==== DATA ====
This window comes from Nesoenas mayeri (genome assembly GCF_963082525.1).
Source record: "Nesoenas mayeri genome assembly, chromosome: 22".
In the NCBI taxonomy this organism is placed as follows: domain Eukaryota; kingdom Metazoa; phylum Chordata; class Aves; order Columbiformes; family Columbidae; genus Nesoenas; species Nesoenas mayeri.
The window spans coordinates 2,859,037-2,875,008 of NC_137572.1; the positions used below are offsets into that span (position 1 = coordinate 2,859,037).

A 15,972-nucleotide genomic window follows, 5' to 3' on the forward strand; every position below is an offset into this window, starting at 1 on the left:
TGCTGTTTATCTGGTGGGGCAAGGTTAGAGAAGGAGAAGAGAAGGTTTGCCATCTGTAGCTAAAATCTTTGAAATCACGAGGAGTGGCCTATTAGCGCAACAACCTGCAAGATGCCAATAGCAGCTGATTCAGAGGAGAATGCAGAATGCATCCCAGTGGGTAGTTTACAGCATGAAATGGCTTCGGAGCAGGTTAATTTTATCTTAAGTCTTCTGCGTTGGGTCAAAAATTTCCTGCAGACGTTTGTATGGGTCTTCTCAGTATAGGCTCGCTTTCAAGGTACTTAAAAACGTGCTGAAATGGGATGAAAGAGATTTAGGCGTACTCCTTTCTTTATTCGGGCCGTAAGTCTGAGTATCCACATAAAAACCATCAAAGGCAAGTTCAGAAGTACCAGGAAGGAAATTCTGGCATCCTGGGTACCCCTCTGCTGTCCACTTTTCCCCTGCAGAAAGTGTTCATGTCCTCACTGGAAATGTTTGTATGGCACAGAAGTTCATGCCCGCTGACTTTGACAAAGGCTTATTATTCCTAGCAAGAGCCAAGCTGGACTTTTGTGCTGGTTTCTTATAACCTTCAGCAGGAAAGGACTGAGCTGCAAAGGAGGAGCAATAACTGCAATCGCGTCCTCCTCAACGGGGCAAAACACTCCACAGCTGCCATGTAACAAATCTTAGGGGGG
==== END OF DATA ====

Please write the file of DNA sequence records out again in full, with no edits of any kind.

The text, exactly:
This window comes from Nesoenas mayeri (genome assembly GCF_963082525.1).
Source record: "Nesoenas mayeri genome assembly, chromosome: 22".
In the NCBI taxonomy this organism is placed as follows: domain Eukaryota; kingdom Metazoa; phylum Chordata; class Aves; order Columbiformes; family Columbidae; genus Nesoenas; species Nesoenas mayeri.
The window spans coordinates 2,859,037-2,875,008 of NC_137572.1; the positions used below are offsets into that span (position 1 = coordinate 2,859,037).

A 15,972-nucleotide genomic window follows, 5' to 3' on the forward strand; every position below is an offset into this window, starting at 1 on the left:
TGCTGTTTATCTGGTGGGGCAAGGTTAGAGAAGGAGAAGAGAAGGTTTGCCATCTGTAGCTAAAATCTTTGAAATCACGAGGAGTGGCCTATTAGCGCAACAACCTGCAAGATGCCAATAGCAGCTGATTCAGAGGAGAATGCAGAATGCATCCCAGTGGGTAGTTTACAGCATGAAATGGCTTCGGAGCAGGTTAATTTTATCTTAAGTCTTCTGCGTTGGGTCAAAAATTTCCTGCAGACGTTTGTATGGGTCTTCTCAGTATAGGCTCGCTTTCAAGGTACTTAAAAACGTGCTGAAATGGGATGAAAGAGATTTAGGCGTACTCCTTTCTTTATTCGGGCCGTAAGTCTGAGTATCCACATAAAAACCATCAAAGGCAAGTTCAGAAGTACCAGGAAGGAAATTCTGGCATCCTGGGTACCCCTCTGCTGTCCACTTTTCCCCTGCAGAAAGTGTTCATGTCCTCACTGGAAATGTTTGTATGGCACAGAAGTTCATGCCCGCTGACTTTGACAAAGGCTTATTATTCCTAGCAAGAGCCAAGCTGGACTTTTGTGCTGGTTTCTTATAACCTTCAGCAGGAAAGGACTGAGCTGCAAAGGAGGAGCAATAACTGCAATCGCGTCCTCCTCAACGGGGCAAAACACTCCACAGCTGCCATGTAACAAATCTTAGGGGGG